If you want to explore different ways to develop your people's skills and improve their performance at work, you may consider coaching them. Whereas coaching is seen by some as a corrective tool for when things are "going wrong," with careful planning, it can be a positive technique that will help your coachees to focus on the steps they need to take to achieve their goals.
If you haven't received training for the role, you may feel nervous about being a coach. In which case, I'd recommend that you take a look at our coaching resources. They contain useful information that will allay any fears you may have about coaching and will help you to apply this technique as effectively as possible.
If you still feel nervous, it might help you to think back to an occasion when a friend or colleague divulged feelings of discontent. If you listened to him or her, and encouraged him to figure out what steps he could take to improve his situation, then congratulations, you have already taken on the role of a coach! You don't need to be officially trained in coaching to be a coach. As long as you stay within the scope of your skill set, you can coach effectively and help your people to develop.
Before I wrote this blog, I assumed that I knew what coaching was... I've often helped new starters get up to speed in their jobs. I thought I was coaching them. However, I now know that when I helped them, I wasn't being a coach. Instead, I had merged the roles of mentor and trainer. I was careful to show or tell them what they needed to learn and I took an active role in helping to resolve any issues they were experiencing, but that's not what coaching is about.
True coaching is about encouraging your coachee to come up with her own best solutions. You ask effective questions that will allow her to arrive at her own conclusions. With practice and experience, you'll begin to understand what the "right" questions are.
Use active listening to help you focus on what your coachee is telling you, and ask open questions that will allow him to explore his subject. You can then move on to more specific and probing questions once he raises an issue or concern. Read our article on questioning techniques to find out how you can use open and closed questions to get the responses you need to help him.
Before you begin your coaching process, take some time to build a good rapport with your coachee, so that she can feel comfortable enough to be open with you. For the process to be effective, it's essential that she feels she can trust you with her concerns and feedback. Imagining yourself in her position might help you to see how nerve-wracking it can be for her to open up about work issues and how important it is that there is trust between you. A good level of trust will also promote the kind of risk taking that will encourage her to try something new or different.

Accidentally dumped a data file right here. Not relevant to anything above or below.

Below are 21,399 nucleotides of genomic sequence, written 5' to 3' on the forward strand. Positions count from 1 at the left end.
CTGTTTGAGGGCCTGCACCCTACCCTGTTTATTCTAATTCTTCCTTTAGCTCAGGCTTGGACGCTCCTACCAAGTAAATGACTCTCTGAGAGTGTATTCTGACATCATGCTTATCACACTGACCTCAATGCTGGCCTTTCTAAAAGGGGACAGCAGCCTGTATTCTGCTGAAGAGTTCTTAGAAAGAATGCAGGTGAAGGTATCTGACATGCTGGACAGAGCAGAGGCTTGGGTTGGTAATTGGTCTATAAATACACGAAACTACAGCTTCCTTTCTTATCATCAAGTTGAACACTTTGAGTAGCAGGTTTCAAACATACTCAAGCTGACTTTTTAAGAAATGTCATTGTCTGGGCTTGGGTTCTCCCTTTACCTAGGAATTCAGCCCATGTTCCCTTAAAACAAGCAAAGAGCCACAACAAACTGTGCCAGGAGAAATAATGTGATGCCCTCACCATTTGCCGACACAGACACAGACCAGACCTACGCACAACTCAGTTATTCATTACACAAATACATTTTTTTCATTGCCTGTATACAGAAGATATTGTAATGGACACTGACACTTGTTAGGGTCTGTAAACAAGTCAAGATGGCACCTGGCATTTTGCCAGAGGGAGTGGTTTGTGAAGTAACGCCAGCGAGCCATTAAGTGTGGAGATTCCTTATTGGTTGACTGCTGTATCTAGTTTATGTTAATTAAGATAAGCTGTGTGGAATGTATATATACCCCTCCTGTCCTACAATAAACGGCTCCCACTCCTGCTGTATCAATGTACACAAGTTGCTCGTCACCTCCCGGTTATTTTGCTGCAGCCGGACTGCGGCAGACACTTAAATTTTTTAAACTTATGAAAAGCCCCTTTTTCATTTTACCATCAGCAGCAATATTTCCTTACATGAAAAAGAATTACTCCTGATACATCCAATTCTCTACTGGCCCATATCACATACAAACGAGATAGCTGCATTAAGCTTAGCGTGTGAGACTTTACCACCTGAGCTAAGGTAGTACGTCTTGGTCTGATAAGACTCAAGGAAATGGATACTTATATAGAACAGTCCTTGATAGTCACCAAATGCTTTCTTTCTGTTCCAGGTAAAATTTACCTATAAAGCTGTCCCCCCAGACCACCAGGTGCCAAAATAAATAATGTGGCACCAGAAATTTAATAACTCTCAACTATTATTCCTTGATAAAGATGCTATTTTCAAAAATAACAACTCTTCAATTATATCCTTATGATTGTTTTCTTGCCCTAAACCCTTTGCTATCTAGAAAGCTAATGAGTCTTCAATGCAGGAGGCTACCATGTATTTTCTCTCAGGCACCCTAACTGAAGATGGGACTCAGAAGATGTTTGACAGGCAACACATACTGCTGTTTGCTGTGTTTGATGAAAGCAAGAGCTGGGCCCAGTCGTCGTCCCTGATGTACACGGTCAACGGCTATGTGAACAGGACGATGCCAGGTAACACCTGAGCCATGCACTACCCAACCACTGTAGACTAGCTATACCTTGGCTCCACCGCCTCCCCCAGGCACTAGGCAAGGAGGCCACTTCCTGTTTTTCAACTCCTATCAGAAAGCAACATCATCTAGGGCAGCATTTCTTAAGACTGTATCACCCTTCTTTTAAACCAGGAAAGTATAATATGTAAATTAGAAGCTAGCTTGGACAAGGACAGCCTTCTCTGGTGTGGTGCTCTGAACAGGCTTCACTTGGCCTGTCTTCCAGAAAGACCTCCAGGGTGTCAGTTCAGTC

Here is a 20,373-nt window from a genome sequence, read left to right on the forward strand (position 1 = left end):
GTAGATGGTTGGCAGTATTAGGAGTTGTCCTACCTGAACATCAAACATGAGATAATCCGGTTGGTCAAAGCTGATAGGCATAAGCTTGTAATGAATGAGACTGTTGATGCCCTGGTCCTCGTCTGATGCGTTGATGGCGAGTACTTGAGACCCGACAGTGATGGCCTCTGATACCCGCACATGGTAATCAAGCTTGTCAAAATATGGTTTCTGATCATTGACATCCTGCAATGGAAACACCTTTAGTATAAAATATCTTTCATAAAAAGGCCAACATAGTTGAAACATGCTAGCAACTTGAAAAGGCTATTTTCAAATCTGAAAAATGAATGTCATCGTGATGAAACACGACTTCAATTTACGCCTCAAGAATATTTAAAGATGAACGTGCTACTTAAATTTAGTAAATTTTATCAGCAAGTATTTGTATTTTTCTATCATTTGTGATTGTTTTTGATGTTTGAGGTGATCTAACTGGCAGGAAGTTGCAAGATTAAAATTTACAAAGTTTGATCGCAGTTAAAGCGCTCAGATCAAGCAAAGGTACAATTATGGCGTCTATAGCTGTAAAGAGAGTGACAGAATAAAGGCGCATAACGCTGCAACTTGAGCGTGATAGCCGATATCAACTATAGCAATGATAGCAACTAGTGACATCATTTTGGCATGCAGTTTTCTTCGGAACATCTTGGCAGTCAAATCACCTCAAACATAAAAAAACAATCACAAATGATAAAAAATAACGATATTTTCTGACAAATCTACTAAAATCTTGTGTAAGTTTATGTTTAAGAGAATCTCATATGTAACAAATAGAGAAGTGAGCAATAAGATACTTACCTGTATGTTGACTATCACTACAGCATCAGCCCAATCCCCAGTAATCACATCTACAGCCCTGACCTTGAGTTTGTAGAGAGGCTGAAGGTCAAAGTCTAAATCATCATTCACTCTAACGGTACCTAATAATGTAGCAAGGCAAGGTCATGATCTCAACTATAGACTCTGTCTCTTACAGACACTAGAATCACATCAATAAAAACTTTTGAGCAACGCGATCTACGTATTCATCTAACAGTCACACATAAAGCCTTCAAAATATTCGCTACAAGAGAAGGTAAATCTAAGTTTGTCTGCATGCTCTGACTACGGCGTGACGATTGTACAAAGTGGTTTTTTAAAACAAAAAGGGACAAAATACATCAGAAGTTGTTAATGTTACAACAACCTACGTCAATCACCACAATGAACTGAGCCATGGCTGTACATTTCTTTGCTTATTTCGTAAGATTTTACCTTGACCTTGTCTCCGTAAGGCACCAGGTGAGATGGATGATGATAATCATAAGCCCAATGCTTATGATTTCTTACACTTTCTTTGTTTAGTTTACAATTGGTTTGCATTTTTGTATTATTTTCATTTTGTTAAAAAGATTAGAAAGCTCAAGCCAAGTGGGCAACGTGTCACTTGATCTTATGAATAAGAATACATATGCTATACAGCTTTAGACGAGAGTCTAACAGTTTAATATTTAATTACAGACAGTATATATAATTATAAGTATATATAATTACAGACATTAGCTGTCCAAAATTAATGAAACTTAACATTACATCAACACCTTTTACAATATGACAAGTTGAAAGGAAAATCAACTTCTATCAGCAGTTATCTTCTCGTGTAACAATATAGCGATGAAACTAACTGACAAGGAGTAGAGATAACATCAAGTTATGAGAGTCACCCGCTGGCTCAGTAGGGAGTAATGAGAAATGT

Coaching sessions needn't be formal. They should typically take the form of conversations between the two of you. This will build that all-important rapport by keeping things as relaxed as possible, and will enable your coachee to open up to you. And when he does, make sure that you're tactful in your responses. You can do this by choosing your words carefully, paying attention to your body language, and avoiding purely emotional reactions to what he says.
Remember that building rapport is not a one-way street. Sharing some personal information with your coachee about your life or your goals and aspirations will help her to feel more comfortable around you.
Frequent coaching can be beneficial for everyone involved. When you coach your team members effectively, you get to know them better, you help them reach their potential, and you develop your own coaching skills.
Use this quiz to help you find out how good your coaching skills are, identify the areas where you excel, and discover where you could improve. By doing this, you can work better with your coachees, and develop your team members effectively.
What has been your experience of coaching? Was it done well? And what could have been improved to make it more effective? Join in the discussion below!
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I've always felt that I make a bigger impact when I'm able to share some of my personal experiences, struggles, failures and also triumphs. People relate to you a lot better if they see you're also vulnerable and that you also make mistakes. A good coach can turn their own experiences into useful coaching stories - it makes the lesson more real and it gives new value to the experience he/she had to go through.
I couldn't agree more, Rebel.
Learning new things can be daunting, so anything that reduces the pressure on your coachee will help.
I apologize but it is absolutely necessary that the coach is trained and prepared to make a coaching process
No reason to apologize Carlos - a coach must definitely know what he/she is doing. Do you have some coaching experience? Tips you'd like to share?
It is totally theory call base. Reader need practical or example based exploration if it possible.
The quiz that the article refers to is a great tool and I would recommend that you use it as a starting point. The other articles that we referred to in the blog (with links) will take you to more material that provide a wide spectrum of discussion than the blog page. We hope to see you over there.